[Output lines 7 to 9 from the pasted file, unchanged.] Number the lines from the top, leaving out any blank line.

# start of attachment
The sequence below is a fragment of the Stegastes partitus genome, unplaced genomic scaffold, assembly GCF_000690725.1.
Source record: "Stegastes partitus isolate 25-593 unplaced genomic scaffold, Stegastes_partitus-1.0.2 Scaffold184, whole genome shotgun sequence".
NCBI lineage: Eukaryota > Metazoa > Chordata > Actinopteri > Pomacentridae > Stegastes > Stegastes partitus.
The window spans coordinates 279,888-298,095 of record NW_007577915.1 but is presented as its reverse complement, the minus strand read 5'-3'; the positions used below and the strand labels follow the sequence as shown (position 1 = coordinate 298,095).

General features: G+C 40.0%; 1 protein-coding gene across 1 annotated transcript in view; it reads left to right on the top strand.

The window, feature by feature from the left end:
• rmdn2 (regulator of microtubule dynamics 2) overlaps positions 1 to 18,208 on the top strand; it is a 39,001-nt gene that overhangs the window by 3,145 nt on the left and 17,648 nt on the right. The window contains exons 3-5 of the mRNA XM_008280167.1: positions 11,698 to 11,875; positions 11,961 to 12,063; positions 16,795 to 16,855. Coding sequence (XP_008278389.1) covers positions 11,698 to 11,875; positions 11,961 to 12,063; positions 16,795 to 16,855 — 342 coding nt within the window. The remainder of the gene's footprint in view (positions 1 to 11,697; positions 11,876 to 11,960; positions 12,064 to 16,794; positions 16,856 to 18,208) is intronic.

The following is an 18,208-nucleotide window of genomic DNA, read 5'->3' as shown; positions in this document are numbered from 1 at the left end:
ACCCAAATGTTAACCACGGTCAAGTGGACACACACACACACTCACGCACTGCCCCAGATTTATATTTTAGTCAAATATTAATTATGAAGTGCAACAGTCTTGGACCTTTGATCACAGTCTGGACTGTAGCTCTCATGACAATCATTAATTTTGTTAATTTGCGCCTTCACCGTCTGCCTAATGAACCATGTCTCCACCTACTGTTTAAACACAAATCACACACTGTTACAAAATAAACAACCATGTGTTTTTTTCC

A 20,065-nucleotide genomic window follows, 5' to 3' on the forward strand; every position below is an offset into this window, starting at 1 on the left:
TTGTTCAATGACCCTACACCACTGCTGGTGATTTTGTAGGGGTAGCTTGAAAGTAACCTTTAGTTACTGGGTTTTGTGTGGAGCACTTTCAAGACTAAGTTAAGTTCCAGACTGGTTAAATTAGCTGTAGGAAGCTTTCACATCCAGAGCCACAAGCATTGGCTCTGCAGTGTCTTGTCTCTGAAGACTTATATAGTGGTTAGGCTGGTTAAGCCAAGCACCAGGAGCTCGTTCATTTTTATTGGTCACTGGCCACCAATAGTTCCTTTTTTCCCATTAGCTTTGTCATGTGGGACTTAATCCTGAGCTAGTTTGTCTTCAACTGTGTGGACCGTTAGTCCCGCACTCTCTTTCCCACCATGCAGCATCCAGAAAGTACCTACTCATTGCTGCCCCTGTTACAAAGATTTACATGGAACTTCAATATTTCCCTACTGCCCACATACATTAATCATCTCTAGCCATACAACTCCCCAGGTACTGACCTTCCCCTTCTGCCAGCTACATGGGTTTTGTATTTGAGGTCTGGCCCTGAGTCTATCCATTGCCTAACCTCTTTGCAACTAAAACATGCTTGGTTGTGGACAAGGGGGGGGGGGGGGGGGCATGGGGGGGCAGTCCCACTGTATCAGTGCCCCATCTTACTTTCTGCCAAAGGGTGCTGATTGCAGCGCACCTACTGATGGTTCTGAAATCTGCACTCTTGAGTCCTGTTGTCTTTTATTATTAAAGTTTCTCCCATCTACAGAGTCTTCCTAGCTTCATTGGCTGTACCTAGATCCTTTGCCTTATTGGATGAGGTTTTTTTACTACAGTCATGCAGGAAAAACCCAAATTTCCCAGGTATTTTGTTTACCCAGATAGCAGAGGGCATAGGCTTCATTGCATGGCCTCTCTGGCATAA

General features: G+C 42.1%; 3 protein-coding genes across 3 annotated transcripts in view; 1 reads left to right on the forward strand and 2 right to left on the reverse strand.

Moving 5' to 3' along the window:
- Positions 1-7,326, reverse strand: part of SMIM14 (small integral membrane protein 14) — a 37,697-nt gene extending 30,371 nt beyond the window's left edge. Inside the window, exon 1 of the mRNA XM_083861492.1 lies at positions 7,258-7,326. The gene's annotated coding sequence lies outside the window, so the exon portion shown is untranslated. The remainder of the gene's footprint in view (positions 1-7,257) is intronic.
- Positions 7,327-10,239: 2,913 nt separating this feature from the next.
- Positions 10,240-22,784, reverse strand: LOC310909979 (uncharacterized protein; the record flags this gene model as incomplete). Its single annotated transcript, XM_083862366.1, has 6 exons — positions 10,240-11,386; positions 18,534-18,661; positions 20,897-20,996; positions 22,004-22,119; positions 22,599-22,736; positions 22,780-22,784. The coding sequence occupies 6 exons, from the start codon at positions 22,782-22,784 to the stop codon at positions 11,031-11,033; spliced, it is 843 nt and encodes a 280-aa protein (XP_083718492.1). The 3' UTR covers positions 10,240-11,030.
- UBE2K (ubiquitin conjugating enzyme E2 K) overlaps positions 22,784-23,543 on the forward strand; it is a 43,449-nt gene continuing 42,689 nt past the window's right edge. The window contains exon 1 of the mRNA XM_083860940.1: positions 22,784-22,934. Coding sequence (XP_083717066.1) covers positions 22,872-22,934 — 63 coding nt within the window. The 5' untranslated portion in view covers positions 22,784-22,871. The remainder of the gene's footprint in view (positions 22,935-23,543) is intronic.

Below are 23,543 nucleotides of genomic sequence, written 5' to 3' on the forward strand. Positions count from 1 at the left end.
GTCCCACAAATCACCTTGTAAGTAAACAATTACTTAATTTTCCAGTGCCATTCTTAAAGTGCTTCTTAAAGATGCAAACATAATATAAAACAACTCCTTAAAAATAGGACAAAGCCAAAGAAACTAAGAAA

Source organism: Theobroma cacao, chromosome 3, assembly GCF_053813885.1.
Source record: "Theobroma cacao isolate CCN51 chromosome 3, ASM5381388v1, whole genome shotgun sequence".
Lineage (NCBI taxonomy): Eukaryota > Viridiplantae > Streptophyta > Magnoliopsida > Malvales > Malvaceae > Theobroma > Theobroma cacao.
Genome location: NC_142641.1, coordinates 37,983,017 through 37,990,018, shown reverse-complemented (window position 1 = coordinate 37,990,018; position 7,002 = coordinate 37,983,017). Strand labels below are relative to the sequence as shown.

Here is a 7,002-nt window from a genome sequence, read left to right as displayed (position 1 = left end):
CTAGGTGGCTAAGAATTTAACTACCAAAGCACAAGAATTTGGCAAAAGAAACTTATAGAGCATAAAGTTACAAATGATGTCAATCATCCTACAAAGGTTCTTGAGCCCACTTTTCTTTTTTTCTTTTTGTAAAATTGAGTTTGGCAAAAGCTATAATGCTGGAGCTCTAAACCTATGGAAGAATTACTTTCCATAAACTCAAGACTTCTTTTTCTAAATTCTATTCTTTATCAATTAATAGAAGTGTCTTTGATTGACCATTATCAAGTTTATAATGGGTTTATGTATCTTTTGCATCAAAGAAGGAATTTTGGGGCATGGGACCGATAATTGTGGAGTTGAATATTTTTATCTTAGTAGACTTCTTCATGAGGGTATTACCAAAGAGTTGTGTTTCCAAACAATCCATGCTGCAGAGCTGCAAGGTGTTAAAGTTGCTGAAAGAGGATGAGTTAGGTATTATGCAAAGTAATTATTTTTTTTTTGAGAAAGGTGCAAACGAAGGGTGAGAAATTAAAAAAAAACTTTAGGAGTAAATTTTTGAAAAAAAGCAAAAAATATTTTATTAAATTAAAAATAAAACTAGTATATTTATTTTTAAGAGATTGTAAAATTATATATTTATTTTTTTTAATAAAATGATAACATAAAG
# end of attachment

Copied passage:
• rmdn2 (regulator of microtubule dynamics 2) overlaps positions 1 to 18,208 on the top strand; it is a 39,001-nt gene that overhangs the window by 3,145 nt on the left and 17,648 nt on the right. The window contains exons 3-5 of the mRNA XM_008280167.1: positions 11,698 to 11,875; positions 11,961 to 12,063; positions 16,795 to 16,855. Coding sequence (XP_008278389.1) covers positions 11,698 to 11,875; positions 11,961 to 12,063; positions 16,795 to 16,855 — 342 coding nt within the window. The remainder of the gene's footprint in view (positions 1 to 11,697; positions 11,876 to 11,960; positions 12,064 to 16,794; positions 16,856 to 18,208) is intronic.

The following is an 18,208-nucleotide window of genomic DNA, read 5'->3' as shown; positions in this document are numbered from 1 at the left end:
ACCCAAATGTTAACCACGGTCAAGTGGACACACACACACACTCACGCACTGCCCCAGATTTATATTTTAGTCAAATATTAATTATGAAGTGCAACAGTCTTGGACCTTTGATCACAGTCTGGACTGTAGCTCTCATGACAATCATTAATTTTGTTAATTTGCGCCTTCACCGTCTGCCTAATGAACCATGTCTCCACCTACTGTTTAAACACAAATCACACACTGTTACAAAATAAACAACCATGTGTTTTTTTCC